Monday, December 5, 2011

Indian Retail: Paging Dr. Kurien

Amidst the first week of furor after the Central cabinet approved foreign investment in Indian supermarkets, the Universe sent us a small but important signal: Varghese Kurien turned 90. 

The life of the US-trained engineer who quit a government job in 1949 and went on to fashion the cooperative of milkmen in Gujarat that became Amul, now a Rs. 10,000 crore dairy group, has important lessons for the retail industry.

Kurien turned on its ear the conventional wisdom of his day that the future of the milk industry lay in large, well-funded farms using the latest technology. The “White Revolution” he engineered left the ownership and care of cows in the hands of traditional herders – Amul now has 30 lakh milkmen organized in 15 district cooperatives – and focused on the modernization of processing, distribution and marketing. Widely imitated around the country, the model that made India the world’s top milk producer ended all talk of the need for giant “modern” dairy farms.

We can do the same with the Indian retail industry, but we need a band of genius entrepreneurs to incorporate producers, middlemen and retail outlets into a new business model revolutionizing the linkage of rural and urban economies. It will require action on the following five fronts:

1. Grouping of retail and service shops into neighborhood mini-malls developed according to a standardized building, lighting, and display model (allowing for easy replication around the country). Street hawkers can be incorporated into the operations of these mini-malls to perform their home delivery function. All the small businesses involved would retain their individual ownership and decision-making capacity, but in every urban area, a single agency staffed with professional managers would oversee the building and organization of these mini-malls. The businesses would also have support from four other agencies representing their shared interests:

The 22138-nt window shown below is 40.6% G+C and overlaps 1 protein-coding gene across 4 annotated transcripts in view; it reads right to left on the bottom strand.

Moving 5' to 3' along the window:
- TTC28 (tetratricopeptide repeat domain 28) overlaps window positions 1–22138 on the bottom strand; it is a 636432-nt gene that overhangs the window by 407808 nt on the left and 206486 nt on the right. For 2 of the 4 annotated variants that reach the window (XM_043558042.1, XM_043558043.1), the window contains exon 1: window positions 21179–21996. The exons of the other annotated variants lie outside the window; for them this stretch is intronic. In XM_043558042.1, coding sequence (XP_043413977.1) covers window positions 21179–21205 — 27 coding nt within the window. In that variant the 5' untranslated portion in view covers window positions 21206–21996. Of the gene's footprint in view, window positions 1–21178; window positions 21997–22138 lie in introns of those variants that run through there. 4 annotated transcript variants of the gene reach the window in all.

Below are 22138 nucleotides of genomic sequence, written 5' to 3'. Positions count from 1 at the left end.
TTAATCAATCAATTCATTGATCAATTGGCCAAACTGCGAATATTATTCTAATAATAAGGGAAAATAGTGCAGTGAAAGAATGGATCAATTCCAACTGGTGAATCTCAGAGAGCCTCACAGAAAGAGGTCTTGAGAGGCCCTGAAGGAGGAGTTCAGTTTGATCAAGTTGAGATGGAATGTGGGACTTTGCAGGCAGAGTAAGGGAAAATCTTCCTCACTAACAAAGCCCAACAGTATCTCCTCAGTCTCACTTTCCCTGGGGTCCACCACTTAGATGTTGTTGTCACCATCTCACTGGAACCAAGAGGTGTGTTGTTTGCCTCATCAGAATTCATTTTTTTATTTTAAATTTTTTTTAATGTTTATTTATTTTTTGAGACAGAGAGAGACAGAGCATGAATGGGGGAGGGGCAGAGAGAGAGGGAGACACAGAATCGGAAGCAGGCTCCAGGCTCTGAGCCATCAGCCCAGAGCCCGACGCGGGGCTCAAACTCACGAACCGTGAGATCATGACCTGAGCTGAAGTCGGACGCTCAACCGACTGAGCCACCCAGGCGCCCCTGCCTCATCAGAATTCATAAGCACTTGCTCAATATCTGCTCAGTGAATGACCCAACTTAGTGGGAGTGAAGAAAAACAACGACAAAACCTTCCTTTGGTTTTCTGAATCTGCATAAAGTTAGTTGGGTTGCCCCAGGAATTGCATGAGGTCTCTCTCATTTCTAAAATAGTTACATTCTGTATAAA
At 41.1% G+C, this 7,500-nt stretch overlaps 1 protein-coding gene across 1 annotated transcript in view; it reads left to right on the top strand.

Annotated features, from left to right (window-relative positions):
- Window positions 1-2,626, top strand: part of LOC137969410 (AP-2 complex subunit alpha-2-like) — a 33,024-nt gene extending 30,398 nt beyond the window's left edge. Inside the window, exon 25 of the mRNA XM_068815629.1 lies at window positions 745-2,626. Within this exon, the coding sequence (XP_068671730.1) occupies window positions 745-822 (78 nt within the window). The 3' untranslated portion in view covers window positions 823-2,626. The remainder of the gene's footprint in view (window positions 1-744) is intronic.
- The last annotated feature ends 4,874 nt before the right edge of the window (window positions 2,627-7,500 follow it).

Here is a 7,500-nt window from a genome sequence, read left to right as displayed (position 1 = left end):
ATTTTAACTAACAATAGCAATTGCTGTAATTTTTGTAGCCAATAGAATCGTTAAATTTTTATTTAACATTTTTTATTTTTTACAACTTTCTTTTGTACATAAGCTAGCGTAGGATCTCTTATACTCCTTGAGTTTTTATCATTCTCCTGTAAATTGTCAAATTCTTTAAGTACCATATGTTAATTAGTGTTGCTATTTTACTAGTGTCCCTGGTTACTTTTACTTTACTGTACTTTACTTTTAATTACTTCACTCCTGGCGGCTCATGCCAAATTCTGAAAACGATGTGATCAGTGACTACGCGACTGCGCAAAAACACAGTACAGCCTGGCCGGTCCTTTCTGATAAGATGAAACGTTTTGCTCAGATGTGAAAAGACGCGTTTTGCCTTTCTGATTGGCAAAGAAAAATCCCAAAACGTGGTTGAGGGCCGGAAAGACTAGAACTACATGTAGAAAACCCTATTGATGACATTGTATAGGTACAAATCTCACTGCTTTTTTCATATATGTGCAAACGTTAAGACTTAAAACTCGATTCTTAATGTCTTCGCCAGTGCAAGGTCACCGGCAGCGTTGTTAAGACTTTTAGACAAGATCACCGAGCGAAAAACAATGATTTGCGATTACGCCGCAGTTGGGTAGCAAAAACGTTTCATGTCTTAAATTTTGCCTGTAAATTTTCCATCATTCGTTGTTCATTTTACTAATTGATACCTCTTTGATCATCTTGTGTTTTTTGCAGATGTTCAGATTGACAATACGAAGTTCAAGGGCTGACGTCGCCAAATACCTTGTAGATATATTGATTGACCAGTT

2. A common purchasing agency, also professionally staffed, to represent all the mini-malls in an urban area; it would procure supplies from nearby farmers, artisans, and SMEs and be responsible for matching supply and demand.  

3. An infrastructure development agency working with existing middlemen to minimize waste of farm products, arrange for standardized packaging, and timely delivery of supplies.

4. An agency to work with producers to establish cooperatives focused on maintaining environmental and quality standards and ensuring a fair return.
 5. A financing agency to work with banks in creating a new investment product, the micro-bond. Marketed to the populations served by different parts of the new system, micro-bond issues can finance every aspect of its development and operations, building and keeping wealth within the community.

Such a reorganization of the retail industry would resolve the issue of foreign investment by making it impossible for any mega-corporate model to compete with it. It would also support strong, equitable economic growth and keep prices firmly under control.

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